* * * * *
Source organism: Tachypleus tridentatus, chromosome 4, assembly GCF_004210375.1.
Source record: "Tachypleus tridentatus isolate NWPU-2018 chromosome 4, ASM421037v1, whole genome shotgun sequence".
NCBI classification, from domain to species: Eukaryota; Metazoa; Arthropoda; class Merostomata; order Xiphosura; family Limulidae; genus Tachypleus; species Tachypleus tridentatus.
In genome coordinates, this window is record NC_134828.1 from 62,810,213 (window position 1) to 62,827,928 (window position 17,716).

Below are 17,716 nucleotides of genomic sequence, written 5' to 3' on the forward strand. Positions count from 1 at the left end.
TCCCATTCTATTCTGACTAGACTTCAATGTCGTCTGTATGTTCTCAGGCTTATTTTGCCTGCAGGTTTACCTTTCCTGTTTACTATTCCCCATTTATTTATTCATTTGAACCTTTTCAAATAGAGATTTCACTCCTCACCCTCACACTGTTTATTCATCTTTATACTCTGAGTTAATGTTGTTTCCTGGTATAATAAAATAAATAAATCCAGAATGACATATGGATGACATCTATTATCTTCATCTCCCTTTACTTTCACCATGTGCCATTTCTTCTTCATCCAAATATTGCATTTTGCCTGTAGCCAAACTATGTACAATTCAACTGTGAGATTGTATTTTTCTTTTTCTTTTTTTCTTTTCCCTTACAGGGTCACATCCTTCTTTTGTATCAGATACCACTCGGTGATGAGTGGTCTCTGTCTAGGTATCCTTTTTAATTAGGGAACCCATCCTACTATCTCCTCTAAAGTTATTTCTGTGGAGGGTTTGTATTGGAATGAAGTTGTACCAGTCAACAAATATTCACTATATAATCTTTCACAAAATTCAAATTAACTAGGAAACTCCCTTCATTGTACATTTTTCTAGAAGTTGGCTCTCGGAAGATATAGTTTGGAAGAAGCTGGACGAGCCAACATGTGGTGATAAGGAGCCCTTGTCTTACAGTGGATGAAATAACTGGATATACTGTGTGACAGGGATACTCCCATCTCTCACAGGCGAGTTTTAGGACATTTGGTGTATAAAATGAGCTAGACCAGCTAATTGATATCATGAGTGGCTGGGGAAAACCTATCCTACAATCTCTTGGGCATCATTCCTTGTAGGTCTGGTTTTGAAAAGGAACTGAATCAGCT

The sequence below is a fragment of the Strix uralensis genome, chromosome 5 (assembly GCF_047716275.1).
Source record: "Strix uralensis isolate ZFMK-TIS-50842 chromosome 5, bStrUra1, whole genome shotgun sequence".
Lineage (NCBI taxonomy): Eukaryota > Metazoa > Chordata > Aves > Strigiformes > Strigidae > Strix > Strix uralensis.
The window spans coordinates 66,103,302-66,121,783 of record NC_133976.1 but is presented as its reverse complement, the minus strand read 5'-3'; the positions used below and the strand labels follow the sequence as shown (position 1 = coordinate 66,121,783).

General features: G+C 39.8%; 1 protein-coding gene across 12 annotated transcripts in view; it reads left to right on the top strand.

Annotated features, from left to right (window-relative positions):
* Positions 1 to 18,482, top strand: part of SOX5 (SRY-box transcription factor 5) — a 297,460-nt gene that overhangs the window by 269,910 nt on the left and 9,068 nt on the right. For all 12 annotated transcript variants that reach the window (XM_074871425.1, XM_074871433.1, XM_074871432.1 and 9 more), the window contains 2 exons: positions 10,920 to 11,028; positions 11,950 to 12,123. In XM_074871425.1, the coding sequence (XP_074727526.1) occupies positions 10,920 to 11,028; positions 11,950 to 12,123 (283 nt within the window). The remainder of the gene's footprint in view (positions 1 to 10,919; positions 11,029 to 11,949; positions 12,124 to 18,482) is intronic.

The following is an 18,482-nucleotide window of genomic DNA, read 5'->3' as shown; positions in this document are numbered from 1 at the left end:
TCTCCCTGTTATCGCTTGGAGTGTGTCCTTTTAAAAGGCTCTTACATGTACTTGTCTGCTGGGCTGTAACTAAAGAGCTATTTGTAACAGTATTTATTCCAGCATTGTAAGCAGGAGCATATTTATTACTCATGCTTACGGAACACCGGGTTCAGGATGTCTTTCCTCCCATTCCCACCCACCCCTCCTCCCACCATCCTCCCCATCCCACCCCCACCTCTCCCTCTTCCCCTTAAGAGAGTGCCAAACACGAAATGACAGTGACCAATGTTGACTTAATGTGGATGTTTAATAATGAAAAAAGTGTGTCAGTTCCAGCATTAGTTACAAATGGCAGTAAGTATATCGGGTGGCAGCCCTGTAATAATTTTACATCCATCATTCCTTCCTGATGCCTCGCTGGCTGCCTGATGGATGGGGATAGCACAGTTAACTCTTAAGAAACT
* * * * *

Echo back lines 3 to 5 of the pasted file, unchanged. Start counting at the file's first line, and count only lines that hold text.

NCBI classification, from domain to species: Eukaryota; Metazoa; Arthropoda; class Merostomata; order Xiphosura; family Limulidae; genus Tachypleus; species Tachypleus tridentatus.
In genome coordinates, this window is record NC_134828.1 from 62,810,213 (window position 1) to 62,827,928 (window position 17,716).

Below are 17,716 nucleotides of genomic sequence, written 5' to 3' on the forward strand. Positions count from 1 at the left end.